Can Changing Your Habits Affect Your Risk of Cancer?

Updated: May 5, 2021

There are more than 360,000 new cancer cases each year in the UK (that’s nearly 990 cases each day!). More than a third (36%) of all diagnosed cancer cases are in people aged 75 and over. As a result, cancer is often called “a disease of ageing”. However, cancer affects people of all ages and not just the elderly. Sadly even children are not safe from this deadly disease. The most common forms of cancer in the UK are breast, prostate, lung, bowel, and skin cancer, with the top 4 cancers accounting for more than half (53%) of all new cancer cases. The good news is that cancer survival rates are improving but we are far from having a cure.

Sometimes a cancer diagnosis can be just bad luck with no obvious cause. However, 40% of all cancers can be prevented by making positive changes to your lifestyle. The lifestyle factors that have the most significant impact on your cancer risk are smoking, excess weight, low fruit and vegetable intake, excess alcohol consumption, not staying safe in the sun, eating low amounts of fibre, and low levels of physical activity. While there are a number of risk factors that are out of your control such as genetics and other chronic health conditions, this does not lessen the benefits of taking ownership of the factors that you can affect in your lifestyle. It is important to do everything you can to limit your risk of developing cancer by addressing key lifestyle factors to try and beat the odds and stay cancer free.

What is Cancer?

Cancer is the name given to a collection of diseases that are caused by the uncontrolled division of abnormal cells in a part of the body. These uncontrolled divisions or mutations occur as a result of errors being made in the replication of your DNA that are not detected by your body’s error detection methods. Your body has a number of ways to help detect mutations to your DNA and remove them before they can become an issue. However, this system is not perfect and sometimes mutations are missed. As these missed mutations accumulate your risk of developing cancer increases. As a result, the longer you live, the more time you have for missed mutations to accumulate and cause health issues. This is why the highest incidence of cancer cases are in patients over the age of 75.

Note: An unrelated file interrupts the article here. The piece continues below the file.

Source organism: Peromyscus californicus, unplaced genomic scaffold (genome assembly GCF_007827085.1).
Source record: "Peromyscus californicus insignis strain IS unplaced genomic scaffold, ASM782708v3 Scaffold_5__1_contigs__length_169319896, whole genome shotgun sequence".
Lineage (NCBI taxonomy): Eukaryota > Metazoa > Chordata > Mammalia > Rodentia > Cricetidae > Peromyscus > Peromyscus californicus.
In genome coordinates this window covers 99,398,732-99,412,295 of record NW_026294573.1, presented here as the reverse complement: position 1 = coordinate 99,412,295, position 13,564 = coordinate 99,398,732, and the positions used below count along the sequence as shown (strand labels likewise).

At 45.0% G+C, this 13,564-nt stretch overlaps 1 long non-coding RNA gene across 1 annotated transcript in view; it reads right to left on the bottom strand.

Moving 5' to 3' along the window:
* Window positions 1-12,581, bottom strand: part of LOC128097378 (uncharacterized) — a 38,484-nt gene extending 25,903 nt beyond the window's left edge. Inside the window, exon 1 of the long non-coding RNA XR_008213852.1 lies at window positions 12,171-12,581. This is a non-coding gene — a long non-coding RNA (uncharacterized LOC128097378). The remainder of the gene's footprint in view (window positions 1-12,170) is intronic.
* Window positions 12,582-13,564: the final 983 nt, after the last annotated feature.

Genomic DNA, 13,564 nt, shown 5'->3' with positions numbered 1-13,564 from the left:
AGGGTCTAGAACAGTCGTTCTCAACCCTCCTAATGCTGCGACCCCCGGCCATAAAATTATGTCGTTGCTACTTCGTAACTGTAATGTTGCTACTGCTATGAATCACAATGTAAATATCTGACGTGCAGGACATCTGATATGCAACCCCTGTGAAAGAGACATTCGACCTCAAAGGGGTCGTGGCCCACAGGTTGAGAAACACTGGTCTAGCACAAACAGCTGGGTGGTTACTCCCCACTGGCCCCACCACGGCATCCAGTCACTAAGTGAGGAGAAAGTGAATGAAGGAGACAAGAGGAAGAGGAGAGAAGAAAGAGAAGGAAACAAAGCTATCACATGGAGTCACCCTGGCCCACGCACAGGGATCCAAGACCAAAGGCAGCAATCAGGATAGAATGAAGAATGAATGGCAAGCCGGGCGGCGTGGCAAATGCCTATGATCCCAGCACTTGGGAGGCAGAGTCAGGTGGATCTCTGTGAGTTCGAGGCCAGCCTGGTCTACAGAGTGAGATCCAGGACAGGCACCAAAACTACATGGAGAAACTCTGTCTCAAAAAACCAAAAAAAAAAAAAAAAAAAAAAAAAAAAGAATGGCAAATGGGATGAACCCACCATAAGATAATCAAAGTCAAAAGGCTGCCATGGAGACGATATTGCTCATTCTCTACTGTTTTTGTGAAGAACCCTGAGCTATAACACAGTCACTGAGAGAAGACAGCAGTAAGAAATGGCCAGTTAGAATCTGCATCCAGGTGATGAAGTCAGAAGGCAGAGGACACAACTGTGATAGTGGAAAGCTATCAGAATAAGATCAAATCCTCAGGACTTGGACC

For cancer to develop it must posses 9 distinct characteristics that allow it to have a negative effect on your health. These characteristics are known as the ‘hallmarks of cancer’ and are as follows:

  1. Self-sufficiency in growth signals - “accelerator pedal stuck on”

  2. Insensitivity to anti-growth signals - “brakes don’t work”

  3. Evading apoptosis - “won’t be killed by body’s defences”

  4. Evading immune destruction - “immune system can’t find it”

  5. Limitless replicative potential - ”infinite ability to breed”

  6. Sustained angiogenesis - “tells the body to give it a blood supply”

  7. Tissue invasion and metastasis - “travels to different areas and get‘s inside other tissues”

  8. Tumour promoting inflammation - “an ideal environment for cancer to grow”

  9. Genomic instability - “DNA becomes mutated and more errors occur”

A basic understanding of the complexity of how cancer develops can help to inform your lifestyle choices because if you know that certain actions increase these hallmarks of cancer you can take action to reduce or eliminate unnecessary risk factors.


Smoking is the single most avoidable cause of cancer with roughly 1 in 4 (28%) of all cancer cases being linked to smoking. Smoking is linked to at least 15 different types of cancer including cancers of the lungs, oesophagus, throat, bladder, pancreas, kidneys, liver, stomach, bowel, cervix, ovaries, and some forms of leukaemia. Smoking not only causes cancer but also a number of life-threatening diseases such as heart disease, stroke, emphysema, COPD, and more. On average, two thirds of smokers will die from smoking related diseases and lose an average of 10 years of life when compared to non-smokers. However, it is never too late to quit smoking with notable improvements seen in your health from just 24 hours after your last smoke and improving each day you remain smoke-free. Smoking is not just cigarettes it includes pipes, cigars, shisha, and rolling tobacco. Smoking alternatives such as e-cigarettes (a.k.a. Vaping) while may have a lower amount of risk, they are not risk free and have been linked with increased cancer risk and respiratory diseases. If you are a smoker, here are some tips to help you quit and lower your risk of disease.

  • Nicotine Replacement Therapy - Patches, gum, lozenges etc. are an effective way to aid in your quit attempts. These can be obtained from a pharmacy without prescription and are best utilised by using a patch for your baseline cravings and an additional item such as gum to help with cravings.

  • Champix - Champix is a prescription medication available from your GP and is another ef